Broadway’s Changing Face: Is It Destined to Look More Like Michael Jackson Than Ethel Merman?

The Beatles, Janis Joplin, and Diana Ross appear on Broadway this year in thinly veiled concerts showcasing the popular music of a bygone era. We asked industry insider Jack Viertel why.

The cast of <I>Let It Be</I> on Broadway.
The cast of Let It Be on Broadway.

Jack Viertel spends a lot of time thinking about Broadway — specifically what makes a show successful. Is it the music? What about the subject matter? Can a star make or break a show? “All of those things that are components of what makes a Broadway musical successful,” explains the senior vice president at Jujamcyn (the third-largest landlord on Broadway and host to such Tony Award-winning shows as Jersey Boys, The Book of Mormon, and Kinky Boots). “Not one of them makes a show, I think.”

This year producers are betting their chips on a new breed of show: the thinly veiled concert. I’m talking about the Beatles tribute show Let It Be (which is set to close earlier than anticipated at Jujamcyn’s St. James Theatre), A Night With Janis Joplin, and After Midnight, which was originally conceived by Viertel as Cotton Club Parade, a tribute to Harlem’s Cotton Club and the legendary performers (Duke Ellington, Billie Holliday, Ella Fitzgerald) who appeared there. These shows offer a night of popular and nostalgic music, framed only by the thinnest veneer of a story. Are these shows the future of the Broadway musical?

We asked Viertel (who is also the artistic director of New York City Center Encores!):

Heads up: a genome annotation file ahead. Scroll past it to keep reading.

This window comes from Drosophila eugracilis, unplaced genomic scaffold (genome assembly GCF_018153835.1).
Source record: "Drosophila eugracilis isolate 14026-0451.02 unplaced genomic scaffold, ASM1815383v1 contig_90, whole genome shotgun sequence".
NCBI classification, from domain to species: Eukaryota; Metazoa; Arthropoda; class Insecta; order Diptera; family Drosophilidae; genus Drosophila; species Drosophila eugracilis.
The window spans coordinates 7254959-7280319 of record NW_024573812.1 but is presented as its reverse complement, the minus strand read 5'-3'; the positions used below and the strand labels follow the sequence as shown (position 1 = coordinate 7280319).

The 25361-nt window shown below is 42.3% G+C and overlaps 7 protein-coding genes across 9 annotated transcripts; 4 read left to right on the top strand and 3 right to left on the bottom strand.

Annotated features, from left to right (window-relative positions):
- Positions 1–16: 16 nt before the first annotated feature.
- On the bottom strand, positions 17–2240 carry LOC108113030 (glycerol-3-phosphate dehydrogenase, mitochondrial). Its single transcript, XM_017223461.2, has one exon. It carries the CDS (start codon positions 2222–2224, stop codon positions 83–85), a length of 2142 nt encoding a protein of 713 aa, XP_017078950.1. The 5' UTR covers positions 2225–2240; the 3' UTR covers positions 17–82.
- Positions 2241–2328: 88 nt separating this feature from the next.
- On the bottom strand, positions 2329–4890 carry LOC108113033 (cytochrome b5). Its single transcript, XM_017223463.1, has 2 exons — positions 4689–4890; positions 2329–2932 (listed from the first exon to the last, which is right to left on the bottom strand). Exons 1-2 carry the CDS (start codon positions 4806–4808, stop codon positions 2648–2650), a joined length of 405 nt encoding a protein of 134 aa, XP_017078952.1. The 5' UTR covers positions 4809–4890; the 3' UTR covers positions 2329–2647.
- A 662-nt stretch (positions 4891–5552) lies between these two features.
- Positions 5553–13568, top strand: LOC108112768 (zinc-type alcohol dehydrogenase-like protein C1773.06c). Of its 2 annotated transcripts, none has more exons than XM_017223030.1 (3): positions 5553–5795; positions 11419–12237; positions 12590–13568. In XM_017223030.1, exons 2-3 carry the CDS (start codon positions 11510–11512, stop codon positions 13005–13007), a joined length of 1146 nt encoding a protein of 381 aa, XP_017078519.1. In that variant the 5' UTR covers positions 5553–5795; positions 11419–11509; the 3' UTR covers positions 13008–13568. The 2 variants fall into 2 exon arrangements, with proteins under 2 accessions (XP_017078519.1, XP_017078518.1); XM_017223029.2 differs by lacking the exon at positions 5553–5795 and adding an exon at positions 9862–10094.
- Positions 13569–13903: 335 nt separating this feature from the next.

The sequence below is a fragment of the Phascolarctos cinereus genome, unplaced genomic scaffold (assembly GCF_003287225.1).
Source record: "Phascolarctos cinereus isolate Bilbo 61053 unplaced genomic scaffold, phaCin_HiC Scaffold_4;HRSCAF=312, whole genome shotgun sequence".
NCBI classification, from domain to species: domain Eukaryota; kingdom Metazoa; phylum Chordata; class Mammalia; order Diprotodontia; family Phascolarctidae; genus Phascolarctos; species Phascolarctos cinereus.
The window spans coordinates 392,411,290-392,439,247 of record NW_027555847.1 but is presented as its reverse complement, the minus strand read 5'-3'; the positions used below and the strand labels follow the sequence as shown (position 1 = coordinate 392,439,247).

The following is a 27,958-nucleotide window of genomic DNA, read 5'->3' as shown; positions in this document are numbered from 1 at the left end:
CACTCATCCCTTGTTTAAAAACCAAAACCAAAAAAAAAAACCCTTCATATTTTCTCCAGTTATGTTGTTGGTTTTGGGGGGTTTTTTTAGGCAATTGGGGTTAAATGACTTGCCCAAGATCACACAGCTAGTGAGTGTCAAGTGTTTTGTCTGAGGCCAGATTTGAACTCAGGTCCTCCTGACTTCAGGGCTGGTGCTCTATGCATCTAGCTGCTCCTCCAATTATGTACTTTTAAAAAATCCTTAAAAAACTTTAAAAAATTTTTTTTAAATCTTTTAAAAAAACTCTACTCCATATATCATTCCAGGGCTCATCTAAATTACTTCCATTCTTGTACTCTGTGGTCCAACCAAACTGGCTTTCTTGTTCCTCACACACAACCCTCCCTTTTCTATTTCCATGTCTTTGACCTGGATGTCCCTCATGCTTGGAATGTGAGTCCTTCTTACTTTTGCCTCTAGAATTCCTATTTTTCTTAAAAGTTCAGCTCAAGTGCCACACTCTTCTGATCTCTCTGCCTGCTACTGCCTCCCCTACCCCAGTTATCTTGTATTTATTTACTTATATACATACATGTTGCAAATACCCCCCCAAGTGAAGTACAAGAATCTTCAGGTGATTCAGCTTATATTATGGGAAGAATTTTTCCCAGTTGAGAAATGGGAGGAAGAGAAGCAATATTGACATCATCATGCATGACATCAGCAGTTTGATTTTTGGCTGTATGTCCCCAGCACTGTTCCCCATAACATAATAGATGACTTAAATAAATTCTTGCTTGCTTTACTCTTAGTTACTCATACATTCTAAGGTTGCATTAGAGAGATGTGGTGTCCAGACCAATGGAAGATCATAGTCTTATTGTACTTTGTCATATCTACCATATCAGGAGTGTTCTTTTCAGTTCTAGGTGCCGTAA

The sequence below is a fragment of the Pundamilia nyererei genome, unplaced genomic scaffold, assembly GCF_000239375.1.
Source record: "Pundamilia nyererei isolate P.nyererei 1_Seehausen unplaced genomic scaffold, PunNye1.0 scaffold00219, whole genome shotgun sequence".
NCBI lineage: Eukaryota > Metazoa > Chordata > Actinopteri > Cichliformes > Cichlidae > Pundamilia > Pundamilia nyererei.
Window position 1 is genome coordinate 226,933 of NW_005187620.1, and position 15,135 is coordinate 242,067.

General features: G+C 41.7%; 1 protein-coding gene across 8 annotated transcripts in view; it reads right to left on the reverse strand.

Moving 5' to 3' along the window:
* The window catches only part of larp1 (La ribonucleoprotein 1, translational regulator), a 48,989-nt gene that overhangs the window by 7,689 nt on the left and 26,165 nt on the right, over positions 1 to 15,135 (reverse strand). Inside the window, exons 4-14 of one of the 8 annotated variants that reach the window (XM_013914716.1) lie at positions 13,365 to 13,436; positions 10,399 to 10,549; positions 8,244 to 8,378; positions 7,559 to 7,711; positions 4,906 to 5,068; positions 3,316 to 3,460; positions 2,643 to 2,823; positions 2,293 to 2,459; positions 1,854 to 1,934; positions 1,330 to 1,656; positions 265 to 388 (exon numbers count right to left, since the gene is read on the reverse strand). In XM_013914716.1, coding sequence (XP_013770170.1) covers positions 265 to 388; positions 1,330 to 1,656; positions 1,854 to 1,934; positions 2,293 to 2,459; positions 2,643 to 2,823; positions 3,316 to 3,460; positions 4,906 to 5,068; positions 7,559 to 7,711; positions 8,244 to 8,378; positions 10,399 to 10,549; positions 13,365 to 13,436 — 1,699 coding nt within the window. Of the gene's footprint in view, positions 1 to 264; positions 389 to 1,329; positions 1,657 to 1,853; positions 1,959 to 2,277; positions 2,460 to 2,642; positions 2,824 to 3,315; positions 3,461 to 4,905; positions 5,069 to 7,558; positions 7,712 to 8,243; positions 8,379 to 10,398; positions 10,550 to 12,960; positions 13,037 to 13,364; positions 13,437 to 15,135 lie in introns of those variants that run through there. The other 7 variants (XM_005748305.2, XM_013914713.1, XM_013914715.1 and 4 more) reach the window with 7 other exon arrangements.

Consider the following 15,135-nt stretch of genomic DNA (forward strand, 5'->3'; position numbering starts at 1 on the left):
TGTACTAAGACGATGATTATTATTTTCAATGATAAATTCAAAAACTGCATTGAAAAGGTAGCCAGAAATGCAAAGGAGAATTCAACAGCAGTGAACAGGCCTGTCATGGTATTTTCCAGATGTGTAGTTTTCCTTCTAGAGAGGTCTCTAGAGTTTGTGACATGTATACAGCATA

Jack Viertel
Jack Viertel
(© Joan Marcus)

What gave you the idea for Cotton Club Parade, which is now After Midnight on Broadway?

Encores! and Jazz at Lincoln Center had been talking for quite a long time about how to collaborate. It occurred to me that there had been these four shows up at the Cotton Club for a period of ten to twelve years. Duke Ellington is the reason for Wynton Marsalis’ obsession with jazz and he had directed the house band at the Cotton Club for a number of years. I suggested it to Marsalis and he thought it was an interesting idea. It just seemed like, with that many years of first-rate songwriters writing for the Cotton Club there was a good chance that there would be plenty of first-rate material, which there was.

You also came up with the concept for Smokey Joe’s Café, which had a similar format.

That format of taking found music and trying to make a show that has a through-line without having a story was something I first saw in Ain’t Misbehavin [the 1978 musical revue that celebrated the music of the Harlem Renaissance]. Smokey Joe’s Café was frankly an attempt to do Ain’t Misbehavin with Lieber and Stoller songs. By the time it got done it had drifted quite far from that original concept. After Midnight has exactly that same [original] concept.

Whether it is Let It Be or A Night With Janis Joplin, we’re seeing a lot more concerts that primarily feature a musician’s catalogue and offer a thin biography of the original artists between songs. Why do you think these shows are becoming more popular?

I don’t really know. I can’t tell whether it’s a trend that will burn out or whether it is here to stay. In general, it seems to me — and this is sort of pretentious, but I’ll say it anyway — the rock-‘n’-roll concert-going experience, beginning in the sixties, began to become ever-more theatrical. There were light shows and elaborate costume changes. Meanwhile, musical theater had lost its way because rock ‘n’ roll had become the national music and traditional show music wasn’t anymore. Somewhere in that blend, the way in which concerts were theatricalized began to bleed into Broadway, which is becoming more concert-like. I don’t know if it’s a good or a bad thing. It just seems to have happened.

Mary Bridget Davies in <I>A Night with Janis Joplin</I>.
Mary Bridget Davies in A Night with Janis Joplin.
(© Jim Cox)